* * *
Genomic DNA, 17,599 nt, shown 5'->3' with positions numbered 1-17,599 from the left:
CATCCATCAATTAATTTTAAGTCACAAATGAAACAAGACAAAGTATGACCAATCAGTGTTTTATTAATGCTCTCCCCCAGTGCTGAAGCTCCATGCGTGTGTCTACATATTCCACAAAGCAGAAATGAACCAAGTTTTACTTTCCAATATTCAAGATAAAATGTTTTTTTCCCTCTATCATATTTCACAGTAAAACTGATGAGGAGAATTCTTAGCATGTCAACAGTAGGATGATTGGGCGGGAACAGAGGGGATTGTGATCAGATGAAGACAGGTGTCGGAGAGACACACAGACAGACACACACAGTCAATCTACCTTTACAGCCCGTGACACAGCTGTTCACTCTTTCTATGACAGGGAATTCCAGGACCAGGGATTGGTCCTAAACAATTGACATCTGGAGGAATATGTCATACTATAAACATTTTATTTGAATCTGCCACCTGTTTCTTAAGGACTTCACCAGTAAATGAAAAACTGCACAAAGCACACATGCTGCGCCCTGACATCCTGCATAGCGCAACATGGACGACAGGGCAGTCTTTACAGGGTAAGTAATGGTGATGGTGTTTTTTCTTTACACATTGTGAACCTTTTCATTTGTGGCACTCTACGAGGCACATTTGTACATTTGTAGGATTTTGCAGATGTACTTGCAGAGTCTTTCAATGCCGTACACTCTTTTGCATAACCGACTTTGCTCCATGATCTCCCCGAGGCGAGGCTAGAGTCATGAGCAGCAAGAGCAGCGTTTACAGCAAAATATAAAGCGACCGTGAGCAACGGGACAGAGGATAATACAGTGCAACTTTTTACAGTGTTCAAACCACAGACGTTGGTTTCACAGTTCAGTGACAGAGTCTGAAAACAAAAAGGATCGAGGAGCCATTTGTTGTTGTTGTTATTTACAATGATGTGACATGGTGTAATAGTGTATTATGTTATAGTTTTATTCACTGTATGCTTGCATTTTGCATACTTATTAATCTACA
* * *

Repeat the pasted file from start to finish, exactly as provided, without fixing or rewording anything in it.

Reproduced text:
Genomic DNA, 17,599 nt, shown 5'->3' with positions numbered 1-17,599 from the left:
CATCCATCAATTAATTTTAAGTCACAAATGAAACAAGACAAAGTATGACCAATCAGTGTTTTATTAATGCTCTCCCCCAGTGCTGAAGCTCCATGCGTGTGTCTACATATTCCACAAAGCAGAAATGAACCAAGTTTTACTTTCCAATATTCAAGATAAAATGTTTTTTTCCCTCTATCATATTTCACAGTAAAACTGATGAGGAGAATTCTTAGCATGTCAACAGTAGGATGATTGGGCGGGAACAGAGGGGATTGTGATCAGATGAAGACAGGTGTCGGAGAGACACACAGACAGACACACACAGTCAATCTACCTTTACAGCCCGTGACACAGCTGTTCACTCTTTCTATGACAGGGAATTCCAGGACCAGGGATTGGTCCTAAACAATTGACATCTGGAGGAATATGTCATACTATAAACATTTTATTTGAATCTGCCACCTGTTTCTTAAGGACTTCACCAGTAAATGAAAAACTGCACAAAGCACACATGCTGCGCCCTGACATCCTGCATAGCGCAACATGGACGACAGGGCAGTCTTTACAGGGTAAGTAATGGTGATGGTGTTTTTTCTTTACACATTGTGAACCTTTTCATTTGTGGCACTCTACGAGGCACATTTGTACATTTGTAGGATTTTGCAGATGTACTTGCAGAGTCTTTCAATGCCGTACACTCTTTTGCATAACCGACTTTGCTCCATGATCTCCCCGAGGCGAGGCTAGAGTCATGAGCAGCAAGAGCAGCGTTTACAGCAAAATATAAAGCGACCGTGAGCAACGGGACAGAGGATAATACAGTGCAACTTTTTACAGTGTTCAAACCACAGACGTTGGTTTCACAGTTCAGTGACAGAGTCTGAAAACAAAAAGGATCGAGGAGCCATTTGTTGTTGTTGTTATTTACAATGATGTGACATGGTGTAATAGTGTATTATGTTATAGTTTTATTCACTGTATGCTTGCATTTTGCATACTTATTAATCTACA